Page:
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The Dartmouth
April 20, 2024 | Latest Issue
The Dartmouth

Faculty and Staff for Justice in Palestine group forms

The group was formed in reaction to the events happening in Israel and Gaza as well as the arrest of two undergraduate students in October.

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Several faculty and staff members have formed Faculty and Staff for Justice in Palestine, a group that represents “an alternative voice on campus for discussion of the conflict in the Middle East, and the U.S.’s role in it,” according to an email from history professor Udi Greenberg — a member of the group. Greenberg said in an interview that the group consists of around 50 faculty and staff from across the five schools at the College.

The group formed due to “multiple events,” such as the arrest of two undergraduate students in front of Parkhurst Hall on Oct. 27, 2023, according to Greenberg.

“The arrests of the students in the fall is one of multiple events that led to the formation of this group,” Greenberg said. “It was also responding, obviously, to the events that are going on in Israel and in Gaza, to the shooting of Palestinian students in Vermont and to [the] many protests — and efforts to repress protests — in other campuses in the United States.”

According to Eastern European, Eurasian and Russian studies professor Ainsley Morse, the group is connected to “sister organizations” with similar names. Faculty for Palestine Network is a “national network of organized academic chapters” with over 80 chapters on college campuses, according to its website.

The group, which started with a “handful of faculty,” grew through emailing “other faculty that [the founding members] thought might be interested,” according to Greenberg.

Medicine professor Donald Kollisch, who is also a group member, noted that although faculty members come from different academic backgrounds, he feels that the group’s mission is “an important issue that needs to be addressed in our workplace and across the university.”

“We know that there are faculty and staff who feel strongly that Justice in Palestine is an important issue that needs to be addressed in our workplace and across the university,” Kollisch said. “It’s not limited to people whose professional work seems to be touching more directly on the issues of Palestine — it’s across the board,” Kollisch said.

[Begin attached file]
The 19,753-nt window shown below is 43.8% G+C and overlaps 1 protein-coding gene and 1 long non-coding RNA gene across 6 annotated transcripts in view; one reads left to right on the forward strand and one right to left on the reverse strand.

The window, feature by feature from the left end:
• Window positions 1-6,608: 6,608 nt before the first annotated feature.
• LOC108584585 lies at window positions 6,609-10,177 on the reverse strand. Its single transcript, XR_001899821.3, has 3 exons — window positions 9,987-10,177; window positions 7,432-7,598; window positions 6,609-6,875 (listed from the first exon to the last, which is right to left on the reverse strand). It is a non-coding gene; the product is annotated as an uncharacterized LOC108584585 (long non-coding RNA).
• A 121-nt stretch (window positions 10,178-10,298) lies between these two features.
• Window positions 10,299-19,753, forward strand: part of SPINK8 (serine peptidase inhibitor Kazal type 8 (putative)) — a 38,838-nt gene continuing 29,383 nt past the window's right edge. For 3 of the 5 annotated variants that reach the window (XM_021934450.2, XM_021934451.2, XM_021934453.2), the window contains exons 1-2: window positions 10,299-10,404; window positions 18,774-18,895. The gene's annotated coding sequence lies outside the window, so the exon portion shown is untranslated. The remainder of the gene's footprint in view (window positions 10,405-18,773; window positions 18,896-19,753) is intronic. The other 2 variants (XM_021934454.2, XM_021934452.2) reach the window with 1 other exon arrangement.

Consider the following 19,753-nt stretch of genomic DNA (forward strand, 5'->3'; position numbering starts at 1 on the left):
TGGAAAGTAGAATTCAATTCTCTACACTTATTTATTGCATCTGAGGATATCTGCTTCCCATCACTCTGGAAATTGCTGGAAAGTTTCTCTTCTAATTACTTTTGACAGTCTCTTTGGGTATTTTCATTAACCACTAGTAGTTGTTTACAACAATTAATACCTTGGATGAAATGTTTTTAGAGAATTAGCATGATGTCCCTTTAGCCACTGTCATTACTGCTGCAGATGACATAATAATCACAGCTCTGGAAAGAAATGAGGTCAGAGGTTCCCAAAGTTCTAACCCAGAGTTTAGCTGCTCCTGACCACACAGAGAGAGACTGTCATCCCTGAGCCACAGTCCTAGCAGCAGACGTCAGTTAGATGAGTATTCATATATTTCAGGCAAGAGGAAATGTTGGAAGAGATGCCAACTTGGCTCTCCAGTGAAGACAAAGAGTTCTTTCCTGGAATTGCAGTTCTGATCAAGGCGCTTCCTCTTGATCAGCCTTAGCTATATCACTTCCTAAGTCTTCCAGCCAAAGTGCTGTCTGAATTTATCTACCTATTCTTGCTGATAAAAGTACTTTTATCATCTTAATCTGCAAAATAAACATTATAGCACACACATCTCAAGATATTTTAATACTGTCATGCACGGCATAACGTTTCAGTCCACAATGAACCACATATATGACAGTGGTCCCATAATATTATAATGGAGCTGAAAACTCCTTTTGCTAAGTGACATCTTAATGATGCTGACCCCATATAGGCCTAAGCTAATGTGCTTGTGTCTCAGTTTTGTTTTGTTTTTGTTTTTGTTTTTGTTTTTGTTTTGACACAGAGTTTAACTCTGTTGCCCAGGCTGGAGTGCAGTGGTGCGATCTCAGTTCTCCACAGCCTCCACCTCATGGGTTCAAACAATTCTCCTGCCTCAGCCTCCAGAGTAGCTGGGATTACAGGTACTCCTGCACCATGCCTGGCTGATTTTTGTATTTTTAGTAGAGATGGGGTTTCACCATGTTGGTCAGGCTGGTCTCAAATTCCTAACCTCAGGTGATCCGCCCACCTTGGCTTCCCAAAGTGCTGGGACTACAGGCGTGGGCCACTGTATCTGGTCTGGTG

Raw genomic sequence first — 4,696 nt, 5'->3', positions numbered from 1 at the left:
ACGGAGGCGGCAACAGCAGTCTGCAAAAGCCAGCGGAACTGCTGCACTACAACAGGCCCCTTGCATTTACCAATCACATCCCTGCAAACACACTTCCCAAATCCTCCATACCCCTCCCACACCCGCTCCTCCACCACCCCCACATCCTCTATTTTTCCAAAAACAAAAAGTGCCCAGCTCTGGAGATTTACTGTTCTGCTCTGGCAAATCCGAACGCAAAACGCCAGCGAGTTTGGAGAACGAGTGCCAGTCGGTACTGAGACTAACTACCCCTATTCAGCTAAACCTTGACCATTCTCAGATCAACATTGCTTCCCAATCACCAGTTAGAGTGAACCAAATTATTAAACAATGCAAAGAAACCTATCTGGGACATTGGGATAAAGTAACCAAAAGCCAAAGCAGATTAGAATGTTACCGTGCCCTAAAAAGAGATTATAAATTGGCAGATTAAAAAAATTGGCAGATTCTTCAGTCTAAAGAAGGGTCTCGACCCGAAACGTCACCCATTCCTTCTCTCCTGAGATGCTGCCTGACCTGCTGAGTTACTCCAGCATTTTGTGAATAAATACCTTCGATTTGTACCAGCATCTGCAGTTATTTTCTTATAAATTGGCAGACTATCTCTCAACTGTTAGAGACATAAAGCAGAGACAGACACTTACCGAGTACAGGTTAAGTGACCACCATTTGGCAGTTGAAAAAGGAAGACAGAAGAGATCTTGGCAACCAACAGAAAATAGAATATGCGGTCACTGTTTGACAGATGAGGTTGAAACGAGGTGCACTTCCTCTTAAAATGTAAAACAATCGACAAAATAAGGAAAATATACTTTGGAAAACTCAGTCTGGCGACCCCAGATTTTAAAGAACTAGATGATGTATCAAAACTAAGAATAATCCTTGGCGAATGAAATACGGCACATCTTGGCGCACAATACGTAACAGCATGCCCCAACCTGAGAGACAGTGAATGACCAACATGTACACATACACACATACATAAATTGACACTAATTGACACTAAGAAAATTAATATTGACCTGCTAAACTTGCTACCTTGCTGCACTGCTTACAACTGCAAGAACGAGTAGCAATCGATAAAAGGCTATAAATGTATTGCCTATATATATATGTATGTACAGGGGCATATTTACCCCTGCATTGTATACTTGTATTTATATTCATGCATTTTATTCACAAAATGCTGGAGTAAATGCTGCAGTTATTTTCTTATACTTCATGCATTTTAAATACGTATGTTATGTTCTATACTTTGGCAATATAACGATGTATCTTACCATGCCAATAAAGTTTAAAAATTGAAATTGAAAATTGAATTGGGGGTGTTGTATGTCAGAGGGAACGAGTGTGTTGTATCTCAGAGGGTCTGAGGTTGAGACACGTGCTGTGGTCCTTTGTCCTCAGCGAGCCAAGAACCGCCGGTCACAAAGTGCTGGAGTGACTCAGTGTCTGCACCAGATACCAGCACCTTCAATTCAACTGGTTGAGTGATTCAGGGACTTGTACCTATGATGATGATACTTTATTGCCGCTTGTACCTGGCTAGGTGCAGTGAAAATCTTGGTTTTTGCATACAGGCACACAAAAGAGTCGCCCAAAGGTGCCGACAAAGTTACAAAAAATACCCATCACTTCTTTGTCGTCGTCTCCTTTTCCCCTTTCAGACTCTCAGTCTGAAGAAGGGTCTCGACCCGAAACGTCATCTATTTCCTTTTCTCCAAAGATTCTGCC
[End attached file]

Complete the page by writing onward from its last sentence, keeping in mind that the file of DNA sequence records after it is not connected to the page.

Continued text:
Greenberg added that “regardless of our background and regardless of our professional interest,” the group shares “the belief that the cause of Justice in Palestine is something that should be advocated for and is relevant.”

The group plans on holding several events on topics related to Palestine, such as Palestinian culture and politics and the role of the U.S. in the Israel-Palestine conflict, Greenberg said. In addition, Morse said that the group hopes to “be invited to participate in the dialogues that are being arranged on campus.”

“We would like to think that we were not invited to the table because they did not know we were here,” Kollisch added.

Greenberg said he believes Pro-Palestinian activism is “unfortunately” viewed as controversial in the U.S., which played a part in why College faculty and staff with this position decided to form a collective.

“The position of calling for Justice in Palestine unfortunately is not uncontroversial in the United States, and as [Morse] said, is part of the purpose of this group,” Greenberg said. “For those who don’t feel comfortable expressing [that position] as individuals, they have some form of collective house, collective arm or collective framework … to articulate their thoughts.”

However, Morse noted that Faculty and Staff for Justice in Palestine aims to be a “visible presence” on campus,” especially for students who share similar views.

“Those of us who are in the group represent the position of wanting to be a strong voice and supportive of the plight of the Palestinian people, but more specifically to Dartmouth, we want to be a visible presence … to represent a viewpoint that is not necessarily getting a big platform on campus,” Morse said. “It is also important for students … to know that there are people who represent this position among the faculty and staff.”

According to Greenberg, Faculty and Staff for Justice in Palestine will have a “formal announcement” this week on their Instagram.

Daniel Modesto

Daniel Modesto ’24 is the News executive editor. He is from Brooklyn, New York, and is a Native American and Indigenous Studies major modified with Latin American, Latino and Caribbean Studies.